- CHS 1961 – 1964
- Member of CHS Athletics team 1964
- Attained First Class Honours in Modern History; Second Class Honours in French. Awarded a Commonwealth Scholarship 1964
- Secondary teacher Victorian Education Department 1970-74
- Appointed Professor of Education Monash University 2003
- Professor of Public Service Leadership and Management at Glasgow University
- Professor of Education Cambridge University
Peter attended Camberwell High School from 1961 to 1964. He graduated BA (Hons) in 1968, after undertaking a joint honours degree in History and Political Science at The University of Melbourne. He completed a Diploma of Education in 1969.
In 1970-71 he was employed by the Education Department of Victoria as a Humanities teacher at Shepparton Technical College, then transferred to Ferntree Gully Technical School for 1972-3. In 1974, he accepted an appointment as a Lecturer in Politics at the newly-established State College of Victoria (Burwood). Post graduate studies included a Bachelor of Education degree, and a PhD at Monash in 1979. In 1980, he was appointed Lecturer in Education in the Faculty of Education at Monash University. Subsequently, while a member of the Faculty, he was promoted to Senior Lecturer (1985), Associate Professor (1995) and then to a personal chair appointment as Professor (2003). He was part of the Faculty’s senior leadership group for a number of years, and on two occasions held Associate Dean portfolios.
After 28 years at Monash University, Peter took up the position of Professor of Public Service Leadership and Management at the University of Glasgow. He then became Professor of Education at the University of Cambridge, and a Fellow of Hughes Hall. From 2011-14, he was the deputy chair of governors of the University of Cambridge Primary School, working with a team of colleagues to open the new primary school, which will form part of a new University development project in the north-west of the city. In 2015 Peter returned to Australia and is now an Emeritus Professor in the Faculty of Education at Monash University.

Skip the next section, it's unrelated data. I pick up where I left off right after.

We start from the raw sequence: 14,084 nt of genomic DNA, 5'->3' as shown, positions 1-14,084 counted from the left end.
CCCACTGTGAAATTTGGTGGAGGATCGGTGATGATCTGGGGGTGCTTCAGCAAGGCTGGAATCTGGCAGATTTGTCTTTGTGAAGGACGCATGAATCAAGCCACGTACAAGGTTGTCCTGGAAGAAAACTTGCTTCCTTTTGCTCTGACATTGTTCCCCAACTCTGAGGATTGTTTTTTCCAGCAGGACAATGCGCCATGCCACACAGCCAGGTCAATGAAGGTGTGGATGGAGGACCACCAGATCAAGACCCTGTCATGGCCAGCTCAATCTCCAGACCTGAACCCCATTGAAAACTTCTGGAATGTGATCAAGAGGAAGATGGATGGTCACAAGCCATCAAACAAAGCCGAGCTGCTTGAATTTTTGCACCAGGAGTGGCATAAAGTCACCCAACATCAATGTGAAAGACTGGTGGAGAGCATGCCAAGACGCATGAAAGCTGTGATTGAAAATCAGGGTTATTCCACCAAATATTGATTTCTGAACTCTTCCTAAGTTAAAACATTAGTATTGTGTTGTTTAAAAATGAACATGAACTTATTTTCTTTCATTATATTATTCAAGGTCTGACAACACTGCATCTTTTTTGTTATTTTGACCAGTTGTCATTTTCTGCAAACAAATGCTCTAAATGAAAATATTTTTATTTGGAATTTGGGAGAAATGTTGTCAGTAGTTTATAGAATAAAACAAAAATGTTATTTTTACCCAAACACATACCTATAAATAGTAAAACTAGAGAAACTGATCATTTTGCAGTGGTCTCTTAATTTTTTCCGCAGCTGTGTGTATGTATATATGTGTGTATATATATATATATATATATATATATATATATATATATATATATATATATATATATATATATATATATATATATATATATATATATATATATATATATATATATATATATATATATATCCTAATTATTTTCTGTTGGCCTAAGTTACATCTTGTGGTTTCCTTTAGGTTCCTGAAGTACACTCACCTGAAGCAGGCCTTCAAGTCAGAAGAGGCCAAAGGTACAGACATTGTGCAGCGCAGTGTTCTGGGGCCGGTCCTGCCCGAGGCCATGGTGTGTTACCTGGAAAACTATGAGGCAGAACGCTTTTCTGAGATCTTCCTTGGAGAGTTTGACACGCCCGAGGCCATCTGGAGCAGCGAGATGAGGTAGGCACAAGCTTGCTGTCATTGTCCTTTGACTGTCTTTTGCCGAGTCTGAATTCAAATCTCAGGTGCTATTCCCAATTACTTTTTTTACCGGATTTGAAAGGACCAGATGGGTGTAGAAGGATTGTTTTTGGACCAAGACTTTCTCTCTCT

Peter writes: In my time at Camberwell High School, there were four humanities teachers who were highly influential in shaping the subsequent course of my life: Robert Ewins, Don Gibb, Denis Grundy and Joe Rich. In years 11 and 12, especially, they introduced us students to many of the intellectual controversies of the day, recently published books and debates, and they kept us spell-bound. I regard it as an extraordinary privilege to have been taught by them, for which I remain exceedingly grateful, so much so that my recently published biography of Sir James Darling is dedicated to these four wonderful teachers.
I recall my CHS years with fondness. I was fortunate in making numerous friends, with some of whom I have managed to remain in contact. There was always lively engagement and discussion, and the classroom experience was enriched by inter-house and inter-school sport, the inter-house choral festival, interesting excursions and visits. Long after leaving school, I retained some links with CHS. In 1991, I was a member of the Jubilee Committee that was chaired by another ex-student, Professor Kwong Lee Dow. At that time, I was also a member of the school council and shortly afterwards became council president. I was also a member of the fund-raising committee that oversaw the building of the sports hall which replaced the original gymnasium.
I returned to Melbourne from Cambridge when I retired in 2015, after spending nearly nine years living and working in England and Scotland. I now have an honorary appointment with my former university, Monash, and I continue with my academic research and writing. Currently, I am writing a life of Professor Peter Karmel, a noted education policy leader who introduced needs-based funding of Australian schools, and oversaw the expansion of Australian higher education during the 1970s and 1980s until his retirement in 1987.
In such spare time as he has available, Peter’s interests include reading, writing, listening to music (he is catholic in his tastes, but adores Bruckner), art gallery crawling (especially for Abstract Expressionism, and paintings by the likes of Arthur Boyd, John Olsen, Brett Whitely and Sidney Nolan. He is a strong Europhile―probably as a result of the powerful influence of the history teaching of Robert Ewins and Joe Rich in 1963-4. His current sporting interests include following cricket, Aussie Rules football and rugby. He was actually in Melbourne in 2010 and attended the “G” to watch his beloved Collingwood smash the Saint’s on the first Saturday in October that year. To relax he enjoys watching Scandinavian “noir” television crime drama.
Addendum In this video, the head of Cambridge University’s Faculty of Education, Professor Peter Gronn, is being interviewed by Heather Fearfield about the challenges of taking on school leadership. https://www.youtube.com/watch?v=m2FOckOTAhM